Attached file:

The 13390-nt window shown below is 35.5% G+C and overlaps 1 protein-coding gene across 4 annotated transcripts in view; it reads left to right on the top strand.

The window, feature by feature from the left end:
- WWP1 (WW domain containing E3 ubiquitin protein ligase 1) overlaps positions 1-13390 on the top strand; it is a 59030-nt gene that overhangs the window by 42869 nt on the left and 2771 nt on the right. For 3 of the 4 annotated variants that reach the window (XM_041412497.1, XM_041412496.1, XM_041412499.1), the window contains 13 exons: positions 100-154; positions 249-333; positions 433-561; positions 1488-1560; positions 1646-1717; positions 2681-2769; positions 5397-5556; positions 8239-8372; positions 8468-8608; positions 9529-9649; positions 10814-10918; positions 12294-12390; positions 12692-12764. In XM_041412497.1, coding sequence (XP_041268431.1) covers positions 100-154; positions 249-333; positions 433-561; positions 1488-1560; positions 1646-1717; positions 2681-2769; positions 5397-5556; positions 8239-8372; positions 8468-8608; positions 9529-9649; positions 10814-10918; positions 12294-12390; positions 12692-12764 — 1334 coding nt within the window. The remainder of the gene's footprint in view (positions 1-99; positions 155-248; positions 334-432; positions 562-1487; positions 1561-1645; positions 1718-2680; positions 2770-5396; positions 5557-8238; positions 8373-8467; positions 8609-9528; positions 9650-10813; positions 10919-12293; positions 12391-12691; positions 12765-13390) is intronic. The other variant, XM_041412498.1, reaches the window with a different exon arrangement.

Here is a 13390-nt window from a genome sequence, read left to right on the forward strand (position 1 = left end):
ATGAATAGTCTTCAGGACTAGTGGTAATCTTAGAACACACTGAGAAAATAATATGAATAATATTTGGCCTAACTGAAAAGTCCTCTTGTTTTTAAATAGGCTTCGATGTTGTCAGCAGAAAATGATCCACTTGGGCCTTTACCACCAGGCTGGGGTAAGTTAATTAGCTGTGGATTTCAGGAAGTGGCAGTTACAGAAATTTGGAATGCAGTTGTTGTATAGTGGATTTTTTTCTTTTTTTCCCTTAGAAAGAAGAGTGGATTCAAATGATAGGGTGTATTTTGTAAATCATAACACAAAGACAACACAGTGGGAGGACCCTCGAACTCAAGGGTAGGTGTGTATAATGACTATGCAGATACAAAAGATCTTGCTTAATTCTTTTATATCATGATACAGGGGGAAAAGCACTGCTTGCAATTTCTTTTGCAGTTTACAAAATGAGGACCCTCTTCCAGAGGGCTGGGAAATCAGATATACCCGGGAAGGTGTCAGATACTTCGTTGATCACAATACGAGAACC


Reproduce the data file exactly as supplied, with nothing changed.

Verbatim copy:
The 13390-nt window shown below is 35.5% G+C and overlaps 1 protein-coding gene across 4 annotated transcripts in view; it reads left to right on the top strand.

The window, feature by feature from the left end:
- WWP1 (WW domain containing E3 ubiquitin protein ligase 1) overlaps positions 1-13390 on the top strand; it is a 59030-nt gene that overhangs the window by 42869 nt on the left and 2771 nt on the right. For 3 of the 4 annotated variants that reach the window (XM_041412497.1, XM_041412496.1, XM_041412499.1), the window contains 13 exons: positions 100-154; positions 249-333; positions 433-561; positions 1488-1560; positions 1646-1717; positions 2681-2769; positions 5397-5556; positions 8239-8372; positions 8468-8608; positions 9529-9649; positions 10814-10918; positions 12294-12390; positions 12692-12764. In XM_041412497.1, coding sequence (XP_041268431.1) covers positions 100-154; positions 249-333; positions 433-561; positions 1488-1560; positions 1646-1717; positions 2681-2769; positions 5397-5556; positions 8239-8372; positions 8468-8608; positions 9529-9649; positions 10814-10918; positions 12294-12390; positions 12692-12764 — 1334 coding nt within the window. The remainder of the gene's footprint in view (positions 1-99; positions 155-248; positions 334-432; positions 562-1487; positions 1561-1645; positions 1718-2680; positions 2770-5396; positions 5557-8238; positions 8373-8467; positions 8609-9528; positions 9650-10813; positions 10919-12293; positions 12391-12691; positions 12765-13390) is intronic. The other variant, XM_041412498.1, reaches the window with a different exon arrangement.

Here is a 13390-nt window from a genome sequence, read left to right on the forward strand (position 1 = left end):
ATGAATAGTCTTCAGGACTAGTGGTAATCTTAGAACACACTGAGAAAATAATATGAATAATATTTGGCCTAACTGAAAAGTCCTCTTGTTTTTAAATAGGCTTCGATGTTGTCAGCAGAAAATGATCCACTTGGGCCTTTACCACCAGGCTGGGGTAAGTTAATTAGCTGTGGATTTCAGGAAGTGGCAGTTACAGAAATTTGGAATGCAGTTGTTGTATAGTGGATTTTTTTCTTTTTTTCCCTTAGAAAGAAGAGTGGATTCAAATGATAGGGTGTATTTTGTAAATCATAACACAAAGACAACACAGTGGGAGGACCCTCGAACTCAAGGGTAGGTGTGTATAATGACTATGCAGATACAAAAGATCTTGCTTAATTCTTTTATATCATGATACAGGGGGAAAAGCACTGCTTGCAATTTCTTTTGCAGTTTACAAAATGAGGACCCTCTTCCAGAGGGCTGGGAAATCAGATATACCCGGGAAGGTGTCAGATACTTCGTTGATCACAATACGAGAACC